Travel Reference
In-Depth Information
soapy suds just struck me as deeply worthwhile; it seemed like an important artistic state-
ment and a veritable piece of aesthetically relevant semi-vandalism; art terrorism.
I'd got my hands on a big polythene water container from a camping shop which just
fitted into an old fake-leather shoulder bag that my mum would otherwise have thrown
out. I'd cut a small but carefully positioned flap in the bag so that I could easily reach the
little plastic tap at the side of the container and turn it on. The plan was that I'd select a
low-rise fountain, one which you could sit on the side of, I'd stock up on lots and lots of
Fairy Liquid bottles, empty them into the water container in the shoulder bag, go to the
fountain, sit on the side (preferably somewhere near the fountain's pump inlet) and then -
while looking like I was pretty much doing nothing at all - reach down and open the tap,
letting the glistening green liquid flow into the waters. With any luck the container would
be fully empty and I'd be making my escape before the detergent hit the impeller blades.
Cue vast heaving quantities of foam filling the whole square or corporate HQ en-
trance, filmy billows of it floating away on the breeze, and assorted comical turns by
janitors/policemen/council or corporate officials as I stood somewhere in the middle dis-
tance, peeking round a corner and tittering at my merry and not at all in the end destruct-
ive prank, readers.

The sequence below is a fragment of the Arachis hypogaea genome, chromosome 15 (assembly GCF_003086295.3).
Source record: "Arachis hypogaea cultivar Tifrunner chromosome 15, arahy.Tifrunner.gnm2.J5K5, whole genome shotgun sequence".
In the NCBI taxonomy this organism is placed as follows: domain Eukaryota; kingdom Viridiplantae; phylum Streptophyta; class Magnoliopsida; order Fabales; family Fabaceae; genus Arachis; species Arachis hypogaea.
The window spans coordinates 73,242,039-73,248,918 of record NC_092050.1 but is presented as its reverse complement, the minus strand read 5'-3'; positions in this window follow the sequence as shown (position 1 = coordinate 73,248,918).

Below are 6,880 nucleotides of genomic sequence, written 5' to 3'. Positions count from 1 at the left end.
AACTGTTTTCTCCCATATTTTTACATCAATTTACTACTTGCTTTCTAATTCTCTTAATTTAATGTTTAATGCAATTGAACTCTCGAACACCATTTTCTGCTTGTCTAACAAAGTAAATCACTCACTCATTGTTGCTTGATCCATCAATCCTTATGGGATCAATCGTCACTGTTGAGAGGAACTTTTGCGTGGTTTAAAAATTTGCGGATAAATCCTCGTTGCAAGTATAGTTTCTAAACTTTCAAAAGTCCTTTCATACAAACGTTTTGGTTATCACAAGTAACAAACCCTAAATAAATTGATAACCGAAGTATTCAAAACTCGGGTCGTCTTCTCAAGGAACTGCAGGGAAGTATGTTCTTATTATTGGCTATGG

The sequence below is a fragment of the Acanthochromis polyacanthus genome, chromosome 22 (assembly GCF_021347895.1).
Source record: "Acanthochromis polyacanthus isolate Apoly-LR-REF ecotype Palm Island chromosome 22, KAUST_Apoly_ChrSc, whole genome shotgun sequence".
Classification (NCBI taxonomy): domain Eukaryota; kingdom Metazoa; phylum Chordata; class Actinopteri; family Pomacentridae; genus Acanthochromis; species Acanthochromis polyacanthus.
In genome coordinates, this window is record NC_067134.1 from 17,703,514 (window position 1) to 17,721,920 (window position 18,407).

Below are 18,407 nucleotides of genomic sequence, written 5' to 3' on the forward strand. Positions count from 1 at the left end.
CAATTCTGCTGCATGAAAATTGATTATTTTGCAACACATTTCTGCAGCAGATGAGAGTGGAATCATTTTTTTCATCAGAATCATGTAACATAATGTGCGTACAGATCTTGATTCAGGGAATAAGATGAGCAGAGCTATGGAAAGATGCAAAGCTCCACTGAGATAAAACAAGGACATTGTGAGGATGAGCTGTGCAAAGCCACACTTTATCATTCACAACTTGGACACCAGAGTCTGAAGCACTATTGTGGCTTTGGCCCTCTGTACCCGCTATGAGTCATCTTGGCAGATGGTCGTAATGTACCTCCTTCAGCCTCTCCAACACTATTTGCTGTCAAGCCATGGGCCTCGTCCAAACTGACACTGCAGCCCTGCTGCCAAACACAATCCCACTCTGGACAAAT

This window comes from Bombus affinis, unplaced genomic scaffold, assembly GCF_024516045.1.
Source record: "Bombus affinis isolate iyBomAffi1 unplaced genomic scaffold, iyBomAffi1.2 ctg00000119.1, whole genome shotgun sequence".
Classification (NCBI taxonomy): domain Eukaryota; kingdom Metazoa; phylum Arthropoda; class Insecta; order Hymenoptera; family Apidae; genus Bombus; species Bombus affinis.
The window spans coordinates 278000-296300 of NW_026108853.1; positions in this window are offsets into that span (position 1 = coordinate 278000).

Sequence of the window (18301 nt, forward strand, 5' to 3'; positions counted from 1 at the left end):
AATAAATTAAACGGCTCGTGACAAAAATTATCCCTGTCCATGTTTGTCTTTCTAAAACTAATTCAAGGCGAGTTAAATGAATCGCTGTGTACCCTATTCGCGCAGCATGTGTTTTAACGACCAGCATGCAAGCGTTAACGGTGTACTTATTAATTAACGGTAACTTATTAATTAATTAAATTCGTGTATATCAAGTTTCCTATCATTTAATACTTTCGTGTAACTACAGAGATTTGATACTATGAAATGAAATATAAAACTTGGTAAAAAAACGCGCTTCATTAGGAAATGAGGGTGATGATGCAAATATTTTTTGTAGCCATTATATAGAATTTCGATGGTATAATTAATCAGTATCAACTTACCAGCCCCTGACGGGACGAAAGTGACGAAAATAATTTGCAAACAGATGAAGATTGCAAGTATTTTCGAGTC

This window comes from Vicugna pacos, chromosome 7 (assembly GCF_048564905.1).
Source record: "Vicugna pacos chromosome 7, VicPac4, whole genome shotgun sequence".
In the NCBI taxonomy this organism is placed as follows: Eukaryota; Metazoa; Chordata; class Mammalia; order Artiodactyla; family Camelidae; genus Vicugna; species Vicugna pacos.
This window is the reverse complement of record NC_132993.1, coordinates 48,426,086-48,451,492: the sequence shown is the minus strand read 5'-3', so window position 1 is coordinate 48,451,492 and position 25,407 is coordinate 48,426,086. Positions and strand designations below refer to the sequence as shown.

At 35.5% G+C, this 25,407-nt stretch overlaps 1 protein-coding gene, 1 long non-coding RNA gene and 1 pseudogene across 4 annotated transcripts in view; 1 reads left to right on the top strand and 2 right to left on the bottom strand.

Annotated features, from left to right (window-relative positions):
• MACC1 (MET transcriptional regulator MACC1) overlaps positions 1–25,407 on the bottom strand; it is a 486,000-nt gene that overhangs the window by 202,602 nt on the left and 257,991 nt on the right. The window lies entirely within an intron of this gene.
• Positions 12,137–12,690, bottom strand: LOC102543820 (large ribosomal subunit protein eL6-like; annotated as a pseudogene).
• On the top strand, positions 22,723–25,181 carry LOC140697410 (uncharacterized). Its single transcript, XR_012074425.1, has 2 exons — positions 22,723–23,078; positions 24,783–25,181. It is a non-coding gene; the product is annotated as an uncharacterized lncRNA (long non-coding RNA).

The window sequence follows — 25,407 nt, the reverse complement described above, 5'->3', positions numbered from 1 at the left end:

My original intended target had been the fountain in Clyde Square in Greenock, out-
side the Town Hall, but this struck me as a bit too close to home. I needed somewhere, I
decided, where I wasn't known (and probably wouldn't be visiting again for a while). The
Highland camping trip seemed to present an ideal opportunity for me finally to fulfil my
dream. What was more, with Jim and Dave, I'd have accomplices; they could be lookouts
and witnesses.
After days of searching we settled on Elgin the way a cloud of locusts settles on a
ripe field of corn. We reconnoitred the target; a perfect, low-walled municipal fountain,
rectangular in form, with a single medium-height jet and an easily identifiable pump in-
let. Having secured the cooperation of Jim and Dave with a minimum of eye-rolling and
head-shaking, I prepared to put my long-mulled-over plan into effect.
A busy but peaceful market town of some architectural significance not far from the
Moray coast and about 40 miles east of Inverness, Elgin had no idea, as its innocent cit-
izens woke up on that warm summer morning a quarter of a century ago, of the fate which
lay in store for it …
… And it had no idea, the following morning, what had just happened to it, either, be-
cause we had obviously been the victims of unscrupulous local traders selling low-grade
adulterated detergent, or perhaps an unsporting killjoy of a County Council committee
had anticipated my deviously brilliant plan and fitted some sort of foam-defeating filter,
or possibly the water used in the fountain was so incredibly hard it would have taken a
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